Need to Know
In keeping with trends in other jurisdictions, Canada has brought into force federal rules requiring businesses in the extractive sector to publish annual reports on payments of $100,000 or more made to governments in Canada and abroad. Payments to Aboriginal governments will be covered by these rules starting in 2017.
The purpose of the legislation – for which many regulations remain to be published - is to implement Canada’s international commitments to participate in the fight against corruption through the implementation of measures applicable to the extractive sector, including measures that enhance transparency and measures that impose reporting obligations with respect to payments made by entities.
WHO MUST REPORT?
The Extractive Sector Transparency Measures Act1 (ESTMA) applies to
- any corporation or trust, partnership or other unincorporated organization that is engaged in the commercial development of oil, gas or minerals in Canada or elsewhere or that controls a corporation or a trust, partnership or other unincorporated organization that is engaged in the commercial development of oil, gas or minerals in Canada or elsewhere, and
- is listed on a stock exchange in Canada or has a place of business in Canada, does business in Canada or has assets in Canada and that, based on its consolidated financial statements, meets at least two of the following conditions for at least one of its two most recent financial years: (i) it has at least $20 million in assets, (ii) it has generated at least $40 million in revenue, (iii) it employs an average of at least 250 employees; or is an entity listed by regulation, and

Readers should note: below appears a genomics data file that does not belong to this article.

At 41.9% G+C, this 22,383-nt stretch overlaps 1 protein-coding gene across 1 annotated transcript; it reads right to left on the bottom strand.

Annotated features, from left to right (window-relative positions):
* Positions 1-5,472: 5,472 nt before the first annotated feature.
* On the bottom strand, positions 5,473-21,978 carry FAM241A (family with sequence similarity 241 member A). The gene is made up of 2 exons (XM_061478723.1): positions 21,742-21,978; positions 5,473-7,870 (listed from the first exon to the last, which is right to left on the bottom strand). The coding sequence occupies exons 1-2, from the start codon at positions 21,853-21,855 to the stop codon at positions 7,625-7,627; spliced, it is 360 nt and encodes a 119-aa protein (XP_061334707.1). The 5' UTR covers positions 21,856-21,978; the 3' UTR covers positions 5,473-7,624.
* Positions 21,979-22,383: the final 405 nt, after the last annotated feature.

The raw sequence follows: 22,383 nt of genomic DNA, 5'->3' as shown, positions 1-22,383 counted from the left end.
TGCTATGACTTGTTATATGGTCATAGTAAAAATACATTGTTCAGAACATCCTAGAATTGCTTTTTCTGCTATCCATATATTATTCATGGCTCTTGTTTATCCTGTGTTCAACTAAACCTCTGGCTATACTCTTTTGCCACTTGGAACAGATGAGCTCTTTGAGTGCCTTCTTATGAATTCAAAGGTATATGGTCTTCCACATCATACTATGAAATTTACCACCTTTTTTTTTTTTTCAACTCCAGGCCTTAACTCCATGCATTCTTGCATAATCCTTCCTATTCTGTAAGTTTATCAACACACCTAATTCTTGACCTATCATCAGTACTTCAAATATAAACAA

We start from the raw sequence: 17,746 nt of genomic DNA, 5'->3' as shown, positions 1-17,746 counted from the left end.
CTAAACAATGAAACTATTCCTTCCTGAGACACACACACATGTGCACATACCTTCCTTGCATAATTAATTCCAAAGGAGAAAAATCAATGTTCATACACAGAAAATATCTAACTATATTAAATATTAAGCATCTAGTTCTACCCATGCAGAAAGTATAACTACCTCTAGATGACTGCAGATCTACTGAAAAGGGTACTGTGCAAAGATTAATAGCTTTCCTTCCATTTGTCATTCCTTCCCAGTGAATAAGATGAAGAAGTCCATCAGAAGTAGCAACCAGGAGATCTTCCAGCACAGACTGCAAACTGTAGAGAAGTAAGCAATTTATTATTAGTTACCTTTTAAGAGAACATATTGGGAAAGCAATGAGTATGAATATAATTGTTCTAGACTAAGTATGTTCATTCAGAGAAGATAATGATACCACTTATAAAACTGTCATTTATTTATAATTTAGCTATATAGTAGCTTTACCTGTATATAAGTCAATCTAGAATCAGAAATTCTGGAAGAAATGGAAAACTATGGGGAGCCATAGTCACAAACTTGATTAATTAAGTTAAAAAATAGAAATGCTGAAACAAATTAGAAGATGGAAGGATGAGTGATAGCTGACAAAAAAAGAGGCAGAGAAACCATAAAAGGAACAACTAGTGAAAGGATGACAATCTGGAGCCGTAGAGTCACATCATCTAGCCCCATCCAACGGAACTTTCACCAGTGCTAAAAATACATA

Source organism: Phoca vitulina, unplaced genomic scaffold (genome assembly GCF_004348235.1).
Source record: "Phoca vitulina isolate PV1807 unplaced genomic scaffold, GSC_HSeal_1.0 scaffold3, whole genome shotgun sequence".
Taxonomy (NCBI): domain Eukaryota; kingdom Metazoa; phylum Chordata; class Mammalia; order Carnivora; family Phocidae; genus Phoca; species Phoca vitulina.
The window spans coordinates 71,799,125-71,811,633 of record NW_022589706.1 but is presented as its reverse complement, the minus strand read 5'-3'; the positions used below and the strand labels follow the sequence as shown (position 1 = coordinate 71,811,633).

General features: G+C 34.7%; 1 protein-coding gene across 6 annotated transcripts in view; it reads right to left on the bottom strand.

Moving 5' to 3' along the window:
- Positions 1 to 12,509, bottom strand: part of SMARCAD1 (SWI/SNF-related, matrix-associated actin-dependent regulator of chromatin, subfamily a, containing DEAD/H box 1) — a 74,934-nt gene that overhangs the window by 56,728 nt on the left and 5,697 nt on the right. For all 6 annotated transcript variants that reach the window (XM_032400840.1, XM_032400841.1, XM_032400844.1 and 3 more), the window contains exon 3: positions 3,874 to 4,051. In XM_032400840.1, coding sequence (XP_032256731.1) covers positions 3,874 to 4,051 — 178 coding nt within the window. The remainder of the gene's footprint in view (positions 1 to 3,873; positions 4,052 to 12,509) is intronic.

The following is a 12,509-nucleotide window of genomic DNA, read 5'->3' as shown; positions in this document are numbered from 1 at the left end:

- has made payments of $100,000 or more to governments in Canada and/or abroad in a financial year.
WHEN MUST THE REPORT BE FILED?
The report must be filed with the federal minister (to be designated) annually, within one hundred and fifty (150) days of the end of the entity’s financial year. ESTMA’s transitional provisions specify that reporting is required for the first full financial year of an entity following the coming into force of the Act (June 1, 2015). The report must be made public in a manner to be prescribed by regulations and it must remain available to the public for at least five years.
WHAT MUST BE REPORTED?
Entities must report on payments to payees.
Payments can be in cash or in kind (value is equal to the cost to the entity — or, if the cost cannot be determined, the fair market value — of the goods or services that it provided), and the threshold for reporting ($100,000 in the aggregate, or an amount prescribed by regulation) is calculated by payment category:
- taxes, other than consumption taxes and personal income taxes;
- fees, including rental fees, entry fees and regulatory charges as well as fees or other consideration for licences, permits or concessions;
- production entitlements;
- bonuses, including signature, discovery and production bonuses;
- dividends other than dividends paid as ordinary shareholders;
- infrastructure improvement payments; or
- any other prescribed category of payment.
Payments need to have been made in relation to the commercial development of oil, gas or minerals. Commercial development of oil, gas or minerals is defined as meaning (a) the exploration or extraction of oil, gas or minerals (“exploration” and “extraction” to be defined by regulation); (b) the acquisition or holding of a permit, licence, lease or any other authorization to carry out any of the activities referred to in paragraph (a); or (c) any other prescribed activities in relation to oil, gas or minerals.
Oil is defined to mean crude petroleum, bitumen and oil shale; gas is defined as natural gas, including all substances, other than oil, that are produced in association with natural gas; and minerals are defined as all naturally occurring metallic and non-metallic minerals, including coal, salt, quarry and pit material, and all rare and precious minerals and metals.